When you take your seat at Bucks County Playhouse and find a paper bag on your seat filled with props – including a baggie full of rice to throw at the stage during a wedding scene – you may realize that you’re not attending an ordinary musical.
That’s because there’s nothing ordinary about The Rocky Horror Show. Richard O’Brien’s raunchy spoof of classic science fiction and horror movies (and traditional gender roles) was too bizarre and distasteful for mass audiences when it was first staged in 1973. But time caught up with it, thanks in large part to midnight showings of the 1975 movie version (The Rocky Horror Picture Show) that turned it into a cult classic.
The audience at the Bucks County Playhouse’s production reveled in all of the show’s most iconic moments, yelling insults at the characters on cue like veteran midnight merrymakers. It’s possible, though, some of them knew the show from the Playhouse’s productions in 2013 and 2014. This new edition, which features many of the same cast members as previous years, adds a few new wrinkles to keep things fresh.
Even for a parody, Rocky Horror has a thin plot. It’s about Brad and Janet, an innocent young couple that gets sucked into the world of Dr. Frank ‘N’ Furter, a transvestite mad scientist creating his own version of a Frankenstein monster. The monster turns out to be Rocky, a muscle-bound stud designed to provide pleasure to everyone he sees. By the time the show is over, Brad and Janet aren’t so innocent anymore.
O’Brien’s script and score make the allusions to classic movies explicit: The opening number, “Science Fiction Double Feature,” mentions Forbidden Planet and The Day the Earth Stood Still. Some of the cultural references are dated now; introducing “Charles Atlas Song,” Kevin Cahoon, playing Frank, turned to the audience and snapped “Google him!” But the score is bouncy and undemanding, and for the most part it’s held up well.
Rocky Horror is big, brash, and basic. In the wrong hands, it can seem so dumb that you wonder why it’s lasted so long… but it in the right hands, it’s a lot of campy fun. Fortunately, director Hunter Foster’s production is high-spirited and fast-moving; if you’re troubled by a plot development that doesn’t make much sense, just wait a few seconds and a new joke or production number will show up. The song “Over at the Frankenstein Place” is positively crammed with gags about other horror movies – plus a few gags about that other horror show, the current presidential campaign.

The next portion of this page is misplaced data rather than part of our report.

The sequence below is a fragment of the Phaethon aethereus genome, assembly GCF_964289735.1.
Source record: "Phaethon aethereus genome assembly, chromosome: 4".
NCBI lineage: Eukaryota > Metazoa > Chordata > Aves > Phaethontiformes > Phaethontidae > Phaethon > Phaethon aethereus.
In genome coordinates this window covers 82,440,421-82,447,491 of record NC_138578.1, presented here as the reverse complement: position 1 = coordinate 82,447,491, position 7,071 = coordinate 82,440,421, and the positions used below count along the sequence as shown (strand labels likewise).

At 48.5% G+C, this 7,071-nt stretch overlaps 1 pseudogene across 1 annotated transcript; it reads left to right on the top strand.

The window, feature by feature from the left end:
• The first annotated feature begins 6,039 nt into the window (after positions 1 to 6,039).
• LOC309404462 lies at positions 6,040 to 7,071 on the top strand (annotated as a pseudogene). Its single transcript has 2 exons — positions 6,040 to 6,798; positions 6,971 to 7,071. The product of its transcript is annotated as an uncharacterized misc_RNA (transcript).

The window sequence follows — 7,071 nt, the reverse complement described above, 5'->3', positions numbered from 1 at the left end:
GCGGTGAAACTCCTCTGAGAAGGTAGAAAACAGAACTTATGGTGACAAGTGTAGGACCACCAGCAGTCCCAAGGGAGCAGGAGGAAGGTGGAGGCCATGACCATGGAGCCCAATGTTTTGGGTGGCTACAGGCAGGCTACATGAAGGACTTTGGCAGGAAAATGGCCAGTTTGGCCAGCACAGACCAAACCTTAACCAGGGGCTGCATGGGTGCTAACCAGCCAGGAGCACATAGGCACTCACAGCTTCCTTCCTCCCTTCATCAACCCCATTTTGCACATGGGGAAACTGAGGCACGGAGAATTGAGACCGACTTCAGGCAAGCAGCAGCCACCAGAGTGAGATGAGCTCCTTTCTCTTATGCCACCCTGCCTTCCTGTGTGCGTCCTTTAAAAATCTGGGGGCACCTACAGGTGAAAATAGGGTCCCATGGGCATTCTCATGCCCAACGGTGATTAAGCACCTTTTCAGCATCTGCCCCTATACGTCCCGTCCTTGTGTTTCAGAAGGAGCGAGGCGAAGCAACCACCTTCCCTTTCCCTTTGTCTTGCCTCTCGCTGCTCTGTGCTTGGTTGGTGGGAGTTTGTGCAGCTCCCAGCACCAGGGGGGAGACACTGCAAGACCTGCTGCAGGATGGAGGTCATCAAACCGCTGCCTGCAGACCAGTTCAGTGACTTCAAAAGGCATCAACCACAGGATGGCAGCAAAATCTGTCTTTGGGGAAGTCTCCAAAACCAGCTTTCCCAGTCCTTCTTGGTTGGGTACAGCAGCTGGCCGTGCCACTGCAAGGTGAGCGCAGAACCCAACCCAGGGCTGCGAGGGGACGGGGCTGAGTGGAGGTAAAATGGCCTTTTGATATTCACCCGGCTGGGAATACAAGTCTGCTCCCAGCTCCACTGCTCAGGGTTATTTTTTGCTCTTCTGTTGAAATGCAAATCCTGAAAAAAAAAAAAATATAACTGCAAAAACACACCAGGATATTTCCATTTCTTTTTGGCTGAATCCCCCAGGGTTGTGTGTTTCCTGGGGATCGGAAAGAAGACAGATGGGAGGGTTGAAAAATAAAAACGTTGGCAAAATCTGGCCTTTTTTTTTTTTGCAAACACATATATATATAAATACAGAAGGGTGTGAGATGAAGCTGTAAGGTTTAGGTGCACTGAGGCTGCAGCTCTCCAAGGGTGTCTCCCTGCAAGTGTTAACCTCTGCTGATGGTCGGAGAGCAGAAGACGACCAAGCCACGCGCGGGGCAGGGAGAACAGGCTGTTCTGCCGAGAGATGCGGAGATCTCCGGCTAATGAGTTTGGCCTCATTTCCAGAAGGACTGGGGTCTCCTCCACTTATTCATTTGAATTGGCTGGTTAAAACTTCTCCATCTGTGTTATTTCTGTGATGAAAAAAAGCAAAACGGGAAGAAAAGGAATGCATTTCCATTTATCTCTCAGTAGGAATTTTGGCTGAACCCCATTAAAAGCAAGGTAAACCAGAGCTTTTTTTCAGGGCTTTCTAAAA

Bucks County’s production isn’t strictly faithful to the movie, but its best moments have an audacity that feels true to the Rocky Horror spirit. My favorite moment came when Katie Anderson, playing Frank’s flunky Columbia, gave a shout-out to Annaleigh Ashford, who played the same role in the sanitized Fox TV adaptation of Rocky Horror that aired just a few days ago.
Rocky Horror can get too chaotic, but Foster’s version comes off as controlled chaos. William Youmans, playing the Narrator (plus several other roles), addresses the audience directly, keeping them in check when their reaction gets too raucous. Cahoon is gleefully snide as Frank, interacting well with the audience. Maximilian Sangerman gives an uptight dignity to Brad, Stephanie Gibson is dynamic and stimulating as Janet, and Nick Adams’ brawny Rocky is the perfect foil to both of them. Adams and Gibson’s wild version of “Touch-A-Touch-A-Touch Me” (with an assist from Ryah Nixon as Frank’s assistant Magenta) gives the show just the right boost of energy.
The set design by David L. Arsenault and Wilson Chin is dominated by a large platform and two flights of stairs that provide lots of performance space; a tight four-piece onstage band, led by Will Shuler, sits right below the platform. Nicole V. Moody’s costumes replicate the movie’s bawdy esthetic, and Travis McHale’s lighting during “Rose Tint My World” gives the song the right sense of danger. And Lorin Latarro’s rowdy choreography from the previous productions is replicated well here.
If you’re a fan of any previous version of The Rocky Horror Show, you’ll love what Bucks County Playhouse has done with this entertaining production. They’ve made an enjoyable production by embracing the show’s kooky spirit. And during the finale, when audience members are pulled onstage to dance to “The Time Warp,” they embrace the spirit of audience participation that makes this show like no other.
Running Time: One hour 40 minutes, with no intermission.
The Rocky Horror Show plays through October 30, 2016, at the Bucks County Playhouse – 70 South Main Street, in New Hope, PA. For tickets, call the box office at (215) 862-2121, or purchase them online.